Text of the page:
I couldn’t believe I was hearing this wishy-washy crap. It made me wonder if Rankin didn’t mind Calverley being out of the way, or even if he might have had something to do with it. That didn’t square with what the Brain had said; but after seeing Pinky’s brutality, I could understand why the Brain might be tempted to lie and implicate its owner.

“What if Margaret had been torn apart by monsters?” I demanded. “Would you still wash your hands of it?”

Rankin shook his head. “I don’t know,” he said. “I hope I never have to find out.”

Grinding my teeth in exasperation, I stalked away and ended up in the bar. I don’t drink alcohol, not since I discovered the hard way that it’s not a good idea to be drunk in charge of expensive stock. But right now I longed to knock back a beer while figuring out what to do next. Yet I’d also discovered the hard way that I found it easier to not drink at all, than drink and not get drunk.

While I hovered indecisively, a group of scientists accosted me. “Have you seen Calverley?” said Kay. His sarcastic tone told me he’d heard the rumours too.

“Actually, I just saw him,” I said, remembering the alternates in room 319.

“Then where is he? Everyone else is down here, because we don’t feel safe in our beds.”

I made an effort to laugh. “It’s only nine o’clock. If you’re up past your bedtime, I guess I can buy you all a drink.” I turned to the bartender and said, “A round of your best hot cocoa, please.”

“And will that protect us?” said Kay.

Despite the sarcasm, he sounded rather pathetic. Yet I could hardly blame him — I’d promoted Monsterbane as an all-powerful panacea, to encourage monster-breeding and help me sell more starter kits, Monster Tonic, and all the rest.

“I’ve had enough of this,” another scientist said. “I’m going home, and I’m taking my zombie with me.”

“There’s no need to be a sore loser,” I said. “Why don’t you feed it my Insane Brain chunks? I guarantee you’ll get twenty per cent more blood-crazed lurching.”

“I resent that,” said a Disembodied Brain wearing a yellow runner-up ribbon. “We should feed you to the zombies.”

“Yeah!” cried the scientists.

“We’ll throw you to the monsters,” said Kay, “so you can show us your Monsterbane really works.”

My blood froze in my veins as I imagined being thrown into the Man-Ape’s pen. “My Monsterbane’s safe, and I’ll prove it,” I said, trying to keep my voice level. “Just stay here, and I’ll be right back.”


In my hotel room, the Brain still floated in its gelatinous home. “Do you know how the hopper works?” I asked.

“I believe I comprehend its operation,” said the Brain.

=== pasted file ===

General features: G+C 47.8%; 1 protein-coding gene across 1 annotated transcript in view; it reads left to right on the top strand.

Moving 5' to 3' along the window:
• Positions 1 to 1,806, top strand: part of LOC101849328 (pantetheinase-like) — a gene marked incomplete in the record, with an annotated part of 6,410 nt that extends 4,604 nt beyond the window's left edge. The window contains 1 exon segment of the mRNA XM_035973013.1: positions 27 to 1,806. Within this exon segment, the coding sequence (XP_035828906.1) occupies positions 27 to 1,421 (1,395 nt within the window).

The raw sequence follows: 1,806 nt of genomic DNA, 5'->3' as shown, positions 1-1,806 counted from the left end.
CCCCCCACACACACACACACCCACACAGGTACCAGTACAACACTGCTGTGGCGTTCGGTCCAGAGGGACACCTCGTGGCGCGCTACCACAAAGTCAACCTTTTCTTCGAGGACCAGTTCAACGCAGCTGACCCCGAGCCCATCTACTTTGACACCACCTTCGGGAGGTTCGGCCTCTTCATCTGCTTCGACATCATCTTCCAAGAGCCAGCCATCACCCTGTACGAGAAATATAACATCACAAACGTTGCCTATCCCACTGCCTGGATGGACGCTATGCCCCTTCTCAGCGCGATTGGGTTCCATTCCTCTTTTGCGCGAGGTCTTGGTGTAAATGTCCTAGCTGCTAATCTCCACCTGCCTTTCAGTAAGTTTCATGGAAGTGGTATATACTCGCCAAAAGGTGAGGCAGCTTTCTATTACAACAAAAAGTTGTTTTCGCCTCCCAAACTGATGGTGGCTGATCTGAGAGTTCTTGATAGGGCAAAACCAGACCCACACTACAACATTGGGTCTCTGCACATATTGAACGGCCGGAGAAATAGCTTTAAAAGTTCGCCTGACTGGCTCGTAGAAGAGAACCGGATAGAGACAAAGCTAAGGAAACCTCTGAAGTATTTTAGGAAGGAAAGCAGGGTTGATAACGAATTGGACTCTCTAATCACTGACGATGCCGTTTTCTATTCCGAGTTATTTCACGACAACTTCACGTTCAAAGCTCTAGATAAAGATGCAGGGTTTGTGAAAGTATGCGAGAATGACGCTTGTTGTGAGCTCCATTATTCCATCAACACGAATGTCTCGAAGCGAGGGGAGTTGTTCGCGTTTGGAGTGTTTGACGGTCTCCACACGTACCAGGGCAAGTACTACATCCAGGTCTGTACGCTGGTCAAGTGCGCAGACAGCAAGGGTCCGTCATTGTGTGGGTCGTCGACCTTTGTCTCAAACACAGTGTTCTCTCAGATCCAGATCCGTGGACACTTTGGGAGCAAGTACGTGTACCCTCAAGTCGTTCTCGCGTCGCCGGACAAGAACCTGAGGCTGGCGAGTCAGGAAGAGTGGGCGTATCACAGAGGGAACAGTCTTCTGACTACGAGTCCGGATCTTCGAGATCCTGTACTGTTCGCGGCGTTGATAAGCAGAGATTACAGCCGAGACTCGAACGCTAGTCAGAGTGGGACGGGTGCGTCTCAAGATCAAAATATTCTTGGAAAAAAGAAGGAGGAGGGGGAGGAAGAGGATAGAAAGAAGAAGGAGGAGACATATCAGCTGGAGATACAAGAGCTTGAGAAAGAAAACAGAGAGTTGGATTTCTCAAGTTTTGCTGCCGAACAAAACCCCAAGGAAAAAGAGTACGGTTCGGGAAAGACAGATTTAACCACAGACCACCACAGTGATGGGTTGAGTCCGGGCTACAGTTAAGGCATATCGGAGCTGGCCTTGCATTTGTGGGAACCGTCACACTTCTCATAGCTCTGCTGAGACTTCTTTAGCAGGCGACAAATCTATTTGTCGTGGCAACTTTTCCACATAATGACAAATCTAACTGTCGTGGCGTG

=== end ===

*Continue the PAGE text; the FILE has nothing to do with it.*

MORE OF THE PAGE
I eyed the device with little enthusiasm. Even if I could travel to an alternate universe, I didn’t know what to look for. There was no point in just hoping to stumble across a fortuitously surviving clue.

What if other realities had CCTV in the basement? Those universes would have diverged when the cameras were installed — before the Show started — so Calverley’s death might not have happened the same way, or indeed at all. The split had to be recent.

Then I realised what angle I needed. And I also realised that I couldn’t tell the Brain. Since its Calverley had pursued a different line of research to ours, the same would probably be true of the other scientists.

“Okay, how do I hop?” I asked.

“I request a reward beforehand,” the Brain replied.

“You mean this?” I pressed the green button next to the red one.

An orgasmic moan came from the Brain’s speaker. Then it said, “I’m not so easily bought. I want a body.”

I pride myself on stocking everything. And yet — “I’m not your owner. It’s not my place to give you a body.”

“You’ve seen how he treats me. Do you think I’d bear that if I had any choice? I want a body so I can walk away. I want independence.”

I sympathised. And if its owner really had killed Calverley, Vanzetti would mete out Association justice, and the Brain would be free. I could fulfil its desire.

“I can do that,” I said. “But I need to hop first, or I’ll get thrown to the monsters.”

“How can I trust you to repay me?”

“Hey, I’m a salesman. No-one survives in business unless they keep their promises.” I thought of my promise that Monsterbane protected its wearers.

The Brain’s speaker sighed. “Very well. Unlock the control pad by entering the day of the month multiplied by 319. Then select the divergence point on the time dial.”